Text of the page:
Sunday, 26 August 2007

St Louis and More Redemption of Politics

Yesterday was the feast of St Louis. That is to say, of King Louis IX of France.

France has the great honour (now probably forgotten or regarded with indifference by the majority of its people) of having been ruled at one time by a saint. Not every country can claim this.

Of course there are others. England has St Edward the Confessor, though he is remembered more for being the last Anglo-Saxon king of England than for anything he did (except perhaps for building Westminster Abbey). Further east, you have St Wenceslas of Bohemia, about whom the popular carol was written.

It is interesting to reflect on this property of the Catholic faith to raise up and venerate certain politicians and statesmen, while at the same time behaving towards their power itself with a certain aloofness. The Church is strange like this. And yet at the same time curiously sane. She does not seek to supplant or grasp after the power of kings and emperors. No Pope has sought to become an emperor. The few bishops who have become statesmen in their own right have been roundly condemned (Cardinal Richelieu leaps to mind).
On the other hand, the Church has never deified politicians or men of power, as was too often the way in the ancient world. The kingship of Christ is on a quite different plane from any earthly rule. The Church has a different sort of power.
Yet the Church does not write off political power and regard it as something inherently tainted. When those that do possess it do so in a Christ-like manner, she has absolutely no problem with canonising them and holding them up as examples to be followed and whose prayers may be requested.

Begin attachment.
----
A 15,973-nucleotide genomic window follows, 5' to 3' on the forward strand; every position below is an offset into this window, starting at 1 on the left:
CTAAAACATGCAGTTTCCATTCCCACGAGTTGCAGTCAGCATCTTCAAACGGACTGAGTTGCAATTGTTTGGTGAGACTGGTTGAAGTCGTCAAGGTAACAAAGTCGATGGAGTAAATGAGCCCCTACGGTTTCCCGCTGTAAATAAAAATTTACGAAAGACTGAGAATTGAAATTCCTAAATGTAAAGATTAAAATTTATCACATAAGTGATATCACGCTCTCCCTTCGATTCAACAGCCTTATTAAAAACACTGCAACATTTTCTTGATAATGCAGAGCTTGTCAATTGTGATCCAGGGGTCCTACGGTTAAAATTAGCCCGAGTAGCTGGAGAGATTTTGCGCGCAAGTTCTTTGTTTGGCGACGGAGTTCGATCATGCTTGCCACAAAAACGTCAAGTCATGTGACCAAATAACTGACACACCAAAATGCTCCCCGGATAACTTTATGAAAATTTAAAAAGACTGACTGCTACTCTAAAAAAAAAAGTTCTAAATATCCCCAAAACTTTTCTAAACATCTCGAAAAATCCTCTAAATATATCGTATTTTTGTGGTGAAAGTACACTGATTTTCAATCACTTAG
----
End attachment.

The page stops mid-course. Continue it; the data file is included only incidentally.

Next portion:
Nowhere is this tendency demonstrated so clearly as in the case of St Louis. For at the same time that Louis was ruling his kingdom, engaging in diplomacy, helping the poor of the realm, praying daily in his chapel and seeking to gain support for the Crusade, Emperor Frederick Barbarossa was wreaking havoc on the Church in Germany and invading Italy to try to supplant the Pope.

St Louis could have done the same if he had wanted. Afterall, the first Holy Roman Emperor had been French. And the resources (which he was trying to pour into a new Crusade) could easily have been turned to an invasion of Italy (he was, in fact, invited to invade Sicily at one point, but refused). Both king and emperor had power and prestige comparable to each other. What, then, was the difference between Louis and Frederick?

Simply this- one conformed his life to the image of Christ, and one did not.

And there one has the whole answer. The old adage, "Power corrupts and absolute power corrupts absolutely" is a dangerous half-truth. True enough on the natural plane, Jesus Christ changes the equation completely. Just as, when He touched the leper, He not only did not contract leprosy Himself, but actually cured the other man of his, so political power, if (and only if) touched by Christ will not only not disfigure the Christian faith itself (as many fear- "We don't want a theocracy!", they cry) but will sanctify the man who holds it. This indeed is what happened with King St Louis IX of France.

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